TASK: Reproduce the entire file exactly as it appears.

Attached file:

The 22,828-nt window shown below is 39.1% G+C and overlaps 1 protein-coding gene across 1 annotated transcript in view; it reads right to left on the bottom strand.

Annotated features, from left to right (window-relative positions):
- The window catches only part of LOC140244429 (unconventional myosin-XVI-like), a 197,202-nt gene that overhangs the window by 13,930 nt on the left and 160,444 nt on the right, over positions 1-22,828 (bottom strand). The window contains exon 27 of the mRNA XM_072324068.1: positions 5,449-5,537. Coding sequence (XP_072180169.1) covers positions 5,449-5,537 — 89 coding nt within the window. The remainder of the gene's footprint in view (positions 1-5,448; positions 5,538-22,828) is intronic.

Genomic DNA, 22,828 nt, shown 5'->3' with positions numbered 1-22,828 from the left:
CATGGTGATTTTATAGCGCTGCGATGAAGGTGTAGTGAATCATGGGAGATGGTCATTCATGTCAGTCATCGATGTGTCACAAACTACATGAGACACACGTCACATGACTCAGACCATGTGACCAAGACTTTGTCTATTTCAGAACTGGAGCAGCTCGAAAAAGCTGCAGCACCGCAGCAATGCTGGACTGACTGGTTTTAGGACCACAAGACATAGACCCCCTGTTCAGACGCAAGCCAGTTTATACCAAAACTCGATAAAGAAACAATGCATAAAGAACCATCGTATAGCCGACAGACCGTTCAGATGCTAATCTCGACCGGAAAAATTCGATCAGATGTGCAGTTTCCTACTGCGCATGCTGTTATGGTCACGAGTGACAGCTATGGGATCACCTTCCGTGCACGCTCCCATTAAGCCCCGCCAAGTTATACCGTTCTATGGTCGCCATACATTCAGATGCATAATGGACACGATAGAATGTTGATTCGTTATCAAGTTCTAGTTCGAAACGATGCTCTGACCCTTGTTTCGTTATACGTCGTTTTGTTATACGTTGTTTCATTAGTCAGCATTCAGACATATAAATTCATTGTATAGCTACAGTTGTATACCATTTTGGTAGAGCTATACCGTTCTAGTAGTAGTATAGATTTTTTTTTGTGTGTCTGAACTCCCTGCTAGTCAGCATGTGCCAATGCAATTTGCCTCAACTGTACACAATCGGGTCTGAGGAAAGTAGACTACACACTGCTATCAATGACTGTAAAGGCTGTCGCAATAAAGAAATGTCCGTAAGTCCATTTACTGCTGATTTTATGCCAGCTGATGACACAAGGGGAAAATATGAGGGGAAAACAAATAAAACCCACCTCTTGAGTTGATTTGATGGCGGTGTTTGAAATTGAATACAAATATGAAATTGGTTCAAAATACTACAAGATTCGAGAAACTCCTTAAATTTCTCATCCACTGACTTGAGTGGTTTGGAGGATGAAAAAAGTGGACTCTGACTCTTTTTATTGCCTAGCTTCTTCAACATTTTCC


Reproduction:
The 22,828-nt window shown below is 39.1% G+C and overlaps 1 protein-coding gene across 1 annotated transcript in view; it reads right to left on the bottom strand.

Annotated features, from left to right (window-relative positions):
- The window catches only part of LOC140244429 (unconventional myosin-XVI-like), a 197,202-nt gene that overhangs the window by 13,930 nt on the left and 160,444 nt on the right, over positions 1-22,828 (bottom strand). The window contains exon 27 of the mRNA XM_072324068.1: positions 5,449-5,537. Coding sequence (XP_072180169.1) covers positions 5,449-5,537 — 89 coding nt within the window. The remainder of the gene's footprint in view (positions 1-5,448; positions 5,538-22,828) is intronic.

Genomic DNA, 22,828 nt, shown 5'->3' with positions numbered 1-22,828 from the left:
CATGGTGATTTTATAGCGCTGCGATGAAGGTGTAGTGAATCATGGGAGATGGTCATTCATGTCAGTCATCGATGTGTCACAAACTACATGAGACACACGTCACATGACTCAGACCATGTGACCAAGACTTTGTCTATTTCAGAACTGGAGCAGCTCGAAAAAGCTGCAGCACCGCAGCAATGCTGGACTGACTGGTTTTAGGACCACAAGACATAGACCCCCTGTTCAGACGCAAGCCAGTTTATACCAAAACTCGATAAAGAAACAATGCATAAAGAACCATCGTATAGCCGACAGACCGTTCAGATGCTAATCTCGACCGGAAAAATTCGATCAGATGTGCAGTTTCCTACTGCGCATGCTGTTATGGTCACGAGTGACAGCTATGGGATCACCTTCCGTGCACGCTCCCATTAAGCCCCGCCAAGTTATACCGTTCTATGGTCGCCATACATTCAGATGCATAATGGACACGATAGAATGTTGATTCGTTATCAAGTTCTAGTTCGAAACGATGCTCTGACCCTTGTTTCGTTATACGTCGTTTTGTTATACGTTGTTTCATTAGTCAGCATTCAGACATATAAATTCATTGTATAGCTACAGTTGTATACCATTTTGGTAGAGCTATACCGTTCTAGTAGTAGTATAGATTTTTTTTTGTGTGTCTGAACTCCCTGCTAGTCAGCATGTGCCAATGCAATTTGCCTCAACTGTACACAATCGGGTCTGAGGAAAGTAGACTACACACTGCTATCAATGACTGTAAAGGCTGTCGCAATAAAGAAATGTCCGTAAGTCCATTTACTGCTGATTTTATGCCAGCTGATGACACAAGGGGAAAATATGAGGGGAAAACAAATAAAACCCACCTCTTGAGTTGATTTGATGGCGGTGTTTGAAATTGAATACAAATATGAAATTGGTTCAAAATACTACAAGATTCGAGAAACTCCTTAAATTTCTCATCCACTGACTTGAGTGGTTTGGAGGATGAAAAAAGTGGACTCTGACTCTTTTTATTGCCTAGCTTCTTCAACATTTTCC